AIMS To assess the long term morbidity and quality of life in survivors of gastroschisis.
DESIGN All babies born with gastroschisis between 1972 and 1984 and who survived more than one year were identified. Those who could be traced were questioned about their general health, growth, abdominal symptoms, cosmetic concerns, education, employment, and fertility.
RESULTS Of the 35 patients, two have died, seven could not be traced, and three declined to be interviewed. Twenty three subjects (70% of survivors) with a median age of 16 years (range 12–23 years) responded. Twenty two (96%) were in good health and overall growth was within normal limits. Eight subjects (35%) have had further surgery related to gastroschisis, including two for adhesive small bowel obstruction and three for scar complications. In 13 (57%), absence of an umbilicus caused distress during childhood.
CONCLUSION Most gastroschisis survivors can eventually expect normal growth and good health. Adhesive bowel obstruction is an uncommon, but potentially late, complication. The umbilicus should be conserved during gastroschisis repair.
- abdominal wall defects
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Gastroschisis is due to a congenital anterior abdominal wall defect usually to the right of the umbilicus which results in the evisceration of abdominal contents. The incidence of the condition appears to be increasing.1 During the past four decades, advances in neonatal care, parenteral nutrition, and surgical materials and technique have improved the outlook for gastroschisis to the extent that 90% of affected babies now survive.2 The abnormal character of the bowel at birth and the prolonged initial ileus might be expected to predispose to future bowel obstruction, malabsorption, abnormal bowel habit, or chronic abdominal pain. Previous outcome studies have been limited by small numbers of patients,3-7 follow up for mean periods of less than 10 years,8 9 or by analysis of data concentrating on survival and reoperation.10 Few studies have attempted to trace adult survivors and many have confused the issue by analysing all congenital anterior abdominal wall defects and therefore including the very different condition of exomphalos.5-7 10 11The aim of this study was to assess the long term outcome of an early cohort of patients operated on for gastroschisis in a regional neonatal surgical unit.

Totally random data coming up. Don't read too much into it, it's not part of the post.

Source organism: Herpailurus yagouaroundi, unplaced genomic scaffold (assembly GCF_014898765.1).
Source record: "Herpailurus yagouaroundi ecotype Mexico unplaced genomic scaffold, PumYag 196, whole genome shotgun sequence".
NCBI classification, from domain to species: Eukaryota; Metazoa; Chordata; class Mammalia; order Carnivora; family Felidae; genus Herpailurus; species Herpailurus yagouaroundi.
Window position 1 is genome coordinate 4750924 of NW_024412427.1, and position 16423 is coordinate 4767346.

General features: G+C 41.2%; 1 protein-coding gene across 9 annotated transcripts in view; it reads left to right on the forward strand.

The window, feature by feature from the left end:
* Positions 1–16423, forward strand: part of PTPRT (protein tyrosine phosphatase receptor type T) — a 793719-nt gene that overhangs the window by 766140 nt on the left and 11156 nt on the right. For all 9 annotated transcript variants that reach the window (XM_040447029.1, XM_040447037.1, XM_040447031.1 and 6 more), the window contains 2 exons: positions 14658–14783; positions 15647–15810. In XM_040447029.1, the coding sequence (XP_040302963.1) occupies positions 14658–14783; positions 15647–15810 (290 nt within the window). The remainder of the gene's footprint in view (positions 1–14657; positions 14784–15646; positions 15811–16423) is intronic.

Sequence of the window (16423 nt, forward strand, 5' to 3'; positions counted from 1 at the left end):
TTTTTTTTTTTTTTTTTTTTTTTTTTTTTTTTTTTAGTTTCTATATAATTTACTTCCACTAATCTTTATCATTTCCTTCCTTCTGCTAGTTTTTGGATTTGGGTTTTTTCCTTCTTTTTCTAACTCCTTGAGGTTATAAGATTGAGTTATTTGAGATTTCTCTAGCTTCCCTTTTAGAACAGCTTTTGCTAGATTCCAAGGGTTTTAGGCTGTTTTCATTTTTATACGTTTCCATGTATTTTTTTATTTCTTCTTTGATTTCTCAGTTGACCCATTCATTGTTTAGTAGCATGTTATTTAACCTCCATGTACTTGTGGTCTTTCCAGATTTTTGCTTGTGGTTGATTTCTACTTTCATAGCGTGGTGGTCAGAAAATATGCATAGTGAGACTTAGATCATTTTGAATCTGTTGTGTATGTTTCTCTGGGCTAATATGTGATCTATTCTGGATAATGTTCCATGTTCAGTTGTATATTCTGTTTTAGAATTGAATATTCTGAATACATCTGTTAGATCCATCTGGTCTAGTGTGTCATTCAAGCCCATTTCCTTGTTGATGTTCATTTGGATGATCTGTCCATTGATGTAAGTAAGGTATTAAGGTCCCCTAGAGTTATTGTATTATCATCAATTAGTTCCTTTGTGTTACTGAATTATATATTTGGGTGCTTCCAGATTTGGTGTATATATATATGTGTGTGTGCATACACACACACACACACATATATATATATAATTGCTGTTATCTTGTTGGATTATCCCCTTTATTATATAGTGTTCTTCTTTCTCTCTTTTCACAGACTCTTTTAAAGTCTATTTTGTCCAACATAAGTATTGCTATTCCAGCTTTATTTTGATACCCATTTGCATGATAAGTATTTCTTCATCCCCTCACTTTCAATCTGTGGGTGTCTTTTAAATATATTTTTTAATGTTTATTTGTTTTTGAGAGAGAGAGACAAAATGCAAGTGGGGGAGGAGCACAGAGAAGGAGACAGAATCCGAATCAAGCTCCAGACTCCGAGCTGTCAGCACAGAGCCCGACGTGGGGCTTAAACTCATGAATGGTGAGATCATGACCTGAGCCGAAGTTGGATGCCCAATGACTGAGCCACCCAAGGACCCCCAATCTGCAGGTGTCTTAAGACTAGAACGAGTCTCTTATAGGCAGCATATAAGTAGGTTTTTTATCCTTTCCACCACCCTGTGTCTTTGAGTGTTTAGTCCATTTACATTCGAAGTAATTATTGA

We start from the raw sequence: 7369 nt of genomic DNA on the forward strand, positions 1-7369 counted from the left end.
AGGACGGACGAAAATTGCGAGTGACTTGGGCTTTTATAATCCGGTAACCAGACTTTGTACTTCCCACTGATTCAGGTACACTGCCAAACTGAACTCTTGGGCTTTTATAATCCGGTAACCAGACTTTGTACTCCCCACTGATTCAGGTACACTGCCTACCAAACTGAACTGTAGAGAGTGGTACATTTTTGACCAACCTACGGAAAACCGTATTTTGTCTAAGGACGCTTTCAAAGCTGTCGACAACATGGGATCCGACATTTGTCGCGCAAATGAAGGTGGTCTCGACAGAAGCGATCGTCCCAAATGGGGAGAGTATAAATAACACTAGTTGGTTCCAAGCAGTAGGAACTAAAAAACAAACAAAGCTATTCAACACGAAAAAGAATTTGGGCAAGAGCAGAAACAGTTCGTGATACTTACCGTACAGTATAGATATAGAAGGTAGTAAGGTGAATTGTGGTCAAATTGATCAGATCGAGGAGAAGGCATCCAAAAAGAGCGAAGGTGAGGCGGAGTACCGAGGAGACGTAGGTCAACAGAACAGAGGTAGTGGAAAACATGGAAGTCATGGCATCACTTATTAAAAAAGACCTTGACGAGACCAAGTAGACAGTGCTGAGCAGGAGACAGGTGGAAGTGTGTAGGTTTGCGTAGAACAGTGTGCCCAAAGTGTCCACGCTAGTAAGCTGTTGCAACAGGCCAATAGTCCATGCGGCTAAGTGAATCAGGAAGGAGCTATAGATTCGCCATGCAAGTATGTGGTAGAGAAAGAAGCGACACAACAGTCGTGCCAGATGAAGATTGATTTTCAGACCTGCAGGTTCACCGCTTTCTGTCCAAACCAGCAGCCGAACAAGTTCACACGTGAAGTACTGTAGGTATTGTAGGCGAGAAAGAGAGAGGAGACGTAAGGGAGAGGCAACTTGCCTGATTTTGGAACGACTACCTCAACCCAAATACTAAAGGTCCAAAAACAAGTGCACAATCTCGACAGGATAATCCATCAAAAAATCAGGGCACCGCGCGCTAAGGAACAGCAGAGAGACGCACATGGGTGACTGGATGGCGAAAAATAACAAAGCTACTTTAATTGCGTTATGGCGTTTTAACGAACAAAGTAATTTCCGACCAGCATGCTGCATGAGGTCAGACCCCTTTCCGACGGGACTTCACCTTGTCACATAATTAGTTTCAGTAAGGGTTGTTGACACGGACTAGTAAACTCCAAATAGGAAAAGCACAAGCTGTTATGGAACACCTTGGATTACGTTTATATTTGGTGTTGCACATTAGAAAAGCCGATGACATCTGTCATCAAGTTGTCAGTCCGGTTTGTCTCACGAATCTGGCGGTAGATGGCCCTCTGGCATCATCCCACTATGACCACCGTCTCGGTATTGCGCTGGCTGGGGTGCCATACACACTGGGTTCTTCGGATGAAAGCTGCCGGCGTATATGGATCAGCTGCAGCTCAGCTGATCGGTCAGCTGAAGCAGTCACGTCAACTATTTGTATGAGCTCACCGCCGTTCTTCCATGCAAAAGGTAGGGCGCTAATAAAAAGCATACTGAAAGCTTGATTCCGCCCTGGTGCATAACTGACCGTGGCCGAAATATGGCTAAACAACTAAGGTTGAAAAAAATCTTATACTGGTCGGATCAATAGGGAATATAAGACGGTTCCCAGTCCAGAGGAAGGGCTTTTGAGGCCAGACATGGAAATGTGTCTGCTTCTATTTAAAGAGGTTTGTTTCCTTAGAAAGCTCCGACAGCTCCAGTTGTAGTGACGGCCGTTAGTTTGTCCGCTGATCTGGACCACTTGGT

Subjects and methods
All children with gastroschisis referred to a regional neonatal surgical unit between 1972 and 1984 inclusive, and who survived for more than one year, were included in the study. Case notes were retrieved and reviewed. Attempts were made to trace each subject by contacting their local paediatrician, general practitioner, and local family health authority and they were then sent a written invitation to be interviewed by telephone. All interviews were conducted in a standard, structured fashion by a single person (BWD). Subjects were questioned on their general health and fitness, height and weight, presence of abdominal symptoms, aspects of abdominal wall cosmesis, and education and employment. Birth weights were replotted on modern nine centile charts to allow comparison with current weight and height.12 13 The patient’s height was compared with their parents’ to see if their adult height potential had been achieved: for boys, sum of parents’ height (cm), divided by two, plus seven (range +/− 10 cm); for girls sum of parents’ height (cm), divided by two, minus seven (range +/− 8.5 cm). Deaths were investigated with the help of the Office for National Statistics.